Colonel Arthur L. Conger and James A. Long

Theosophical Topics in Depth

Material by and about A. L. Conger and James A. Long

Arthur L Conger -- humanitarian, scholar, musician, and military officer -- was Leader of The Theosophical Society from 1945-1951. Those who worked with him remember particularly his kindness, perception, and strength of character; for many, he was truly a spiritual mentor and friend. Joining the Theosophical Society under William Q. Judge in 1892, Colonel Conger actively participated in the administrations of Katherine Tingley and G. de Purucker. Three years after Dr. de Purucker's death, he was elected Leader of the TS. Although confined to a wheelchair by Parkinson's disease, he revitalized the Society's public activities and supervised a vigorous publishing program, stressing that the TS "must be turned from the receiving end of theosophy to the giving end." (Portrait)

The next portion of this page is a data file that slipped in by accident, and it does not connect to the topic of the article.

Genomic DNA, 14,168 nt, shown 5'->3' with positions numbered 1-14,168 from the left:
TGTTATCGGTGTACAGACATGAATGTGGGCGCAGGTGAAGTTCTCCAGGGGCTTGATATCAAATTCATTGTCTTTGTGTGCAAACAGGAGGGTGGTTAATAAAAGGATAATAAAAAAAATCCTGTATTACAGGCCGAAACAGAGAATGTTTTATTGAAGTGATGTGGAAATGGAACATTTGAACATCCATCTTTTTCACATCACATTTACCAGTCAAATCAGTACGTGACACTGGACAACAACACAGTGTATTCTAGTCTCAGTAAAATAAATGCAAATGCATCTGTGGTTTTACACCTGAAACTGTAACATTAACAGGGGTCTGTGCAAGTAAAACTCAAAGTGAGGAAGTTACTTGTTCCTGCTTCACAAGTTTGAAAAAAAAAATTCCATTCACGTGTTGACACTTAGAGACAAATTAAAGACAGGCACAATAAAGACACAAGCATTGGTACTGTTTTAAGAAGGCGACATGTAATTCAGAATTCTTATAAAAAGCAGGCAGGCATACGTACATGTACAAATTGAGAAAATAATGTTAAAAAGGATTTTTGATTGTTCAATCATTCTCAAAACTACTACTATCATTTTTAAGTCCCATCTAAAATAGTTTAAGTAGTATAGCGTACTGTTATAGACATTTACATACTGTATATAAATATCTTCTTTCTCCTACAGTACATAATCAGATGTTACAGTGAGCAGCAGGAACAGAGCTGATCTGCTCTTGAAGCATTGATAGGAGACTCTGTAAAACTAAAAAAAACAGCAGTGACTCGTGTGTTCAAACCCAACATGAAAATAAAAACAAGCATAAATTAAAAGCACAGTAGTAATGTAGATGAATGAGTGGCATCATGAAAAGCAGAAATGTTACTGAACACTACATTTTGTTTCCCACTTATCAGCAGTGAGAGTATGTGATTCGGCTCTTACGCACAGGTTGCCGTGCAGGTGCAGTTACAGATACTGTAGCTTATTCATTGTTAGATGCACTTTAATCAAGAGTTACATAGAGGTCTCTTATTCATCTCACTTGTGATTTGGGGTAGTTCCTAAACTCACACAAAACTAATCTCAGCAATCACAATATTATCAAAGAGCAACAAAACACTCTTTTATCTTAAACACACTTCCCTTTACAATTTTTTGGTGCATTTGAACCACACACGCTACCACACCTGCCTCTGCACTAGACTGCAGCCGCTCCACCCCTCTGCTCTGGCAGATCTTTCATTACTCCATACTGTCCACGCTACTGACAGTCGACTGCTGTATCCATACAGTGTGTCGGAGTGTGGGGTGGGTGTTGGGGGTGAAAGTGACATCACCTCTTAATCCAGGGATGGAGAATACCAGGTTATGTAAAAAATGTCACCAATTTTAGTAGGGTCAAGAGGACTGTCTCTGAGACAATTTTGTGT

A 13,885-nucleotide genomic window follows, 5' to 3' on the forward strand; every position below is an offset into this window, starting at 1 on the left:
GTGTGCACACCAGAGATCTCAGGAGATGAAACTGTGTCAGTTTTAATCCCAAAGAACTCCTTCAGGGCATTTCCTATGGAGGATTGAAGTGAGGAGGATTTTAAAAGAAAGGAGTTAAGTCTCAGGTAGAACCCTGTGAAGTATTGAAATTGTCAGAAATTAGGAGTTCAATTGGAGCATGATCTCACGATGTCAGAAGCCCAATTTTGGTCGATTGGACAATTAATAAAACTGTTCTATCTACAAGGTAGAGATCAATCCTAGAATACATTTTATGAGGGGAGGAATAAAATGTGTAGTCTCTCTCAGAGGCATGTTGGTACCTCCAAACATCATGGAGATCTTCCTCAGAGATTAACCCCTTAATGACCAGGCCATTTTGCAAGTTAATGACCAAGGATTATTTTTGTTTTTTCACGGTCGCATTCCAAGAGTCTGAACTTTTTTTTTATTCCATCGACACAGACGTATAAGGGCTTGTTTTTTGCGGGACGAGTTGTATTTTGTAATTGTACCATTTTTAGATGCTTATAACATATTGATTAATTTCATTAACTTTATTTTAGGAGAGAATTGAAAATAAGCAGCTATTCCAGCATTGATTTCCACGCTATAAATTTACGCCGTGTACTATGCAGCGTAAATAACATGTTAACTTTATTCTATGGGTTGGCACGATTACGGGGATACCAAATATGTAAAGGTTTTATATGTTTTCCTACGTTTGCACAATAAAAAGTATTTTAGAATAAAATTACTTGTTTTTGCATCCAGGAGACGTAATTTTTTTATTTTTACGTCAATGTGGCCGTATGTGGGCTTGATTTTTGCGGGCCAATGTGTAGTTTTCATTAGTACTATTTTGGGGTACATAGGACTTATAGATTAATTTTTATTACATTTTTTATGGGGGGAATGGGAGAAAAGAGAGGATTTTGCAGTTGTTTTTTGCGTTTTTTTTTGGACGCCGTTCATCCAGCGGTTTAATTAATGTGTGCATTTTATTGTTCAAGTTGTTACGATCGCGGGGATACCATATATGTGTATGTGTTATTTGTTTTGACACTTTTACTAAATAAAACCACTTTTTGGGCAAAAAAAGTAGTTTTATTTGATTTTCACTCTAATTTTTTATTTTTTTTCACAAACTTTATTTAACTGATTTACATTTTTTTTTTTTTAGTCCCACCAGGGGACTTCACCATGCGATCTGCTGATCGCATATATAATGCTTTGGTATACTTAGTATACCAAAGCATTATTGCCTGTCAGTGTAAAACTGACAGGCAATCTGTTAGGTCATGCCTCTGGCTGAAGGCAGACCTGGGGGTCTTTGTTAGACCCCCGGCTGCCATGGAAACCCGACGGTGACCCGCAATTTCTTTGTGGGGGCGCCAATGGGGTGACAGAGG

James A. Long was Leader of The Theosophical Society from 1951-1971. He was born August 27, 1898, at York, Pennsylvania. Following a career in private business, he worked during WWII as a management consultant in the office of the Quartermaster General in Washington, DC, and was later transferred to the Department of State where he assisted in the change over to peacetime responsibilities. While there he was sent as an Advisor to the US Delegation to the United Nations at the opening of the Second Session in 1946. Mr. Long joined the Theosophical Society in 1935 and was appointed business manager of its American Section in 1939. Upon retirement from government service in 1947, he moved to the Society's headquarters in California where he continued to work closely with Colonel Arthur L. Conger, whom he succeeded as international head in 1951. That same year he founded Sunrise magazine as a vehicle for better understanding among all peoples. (Photograph)

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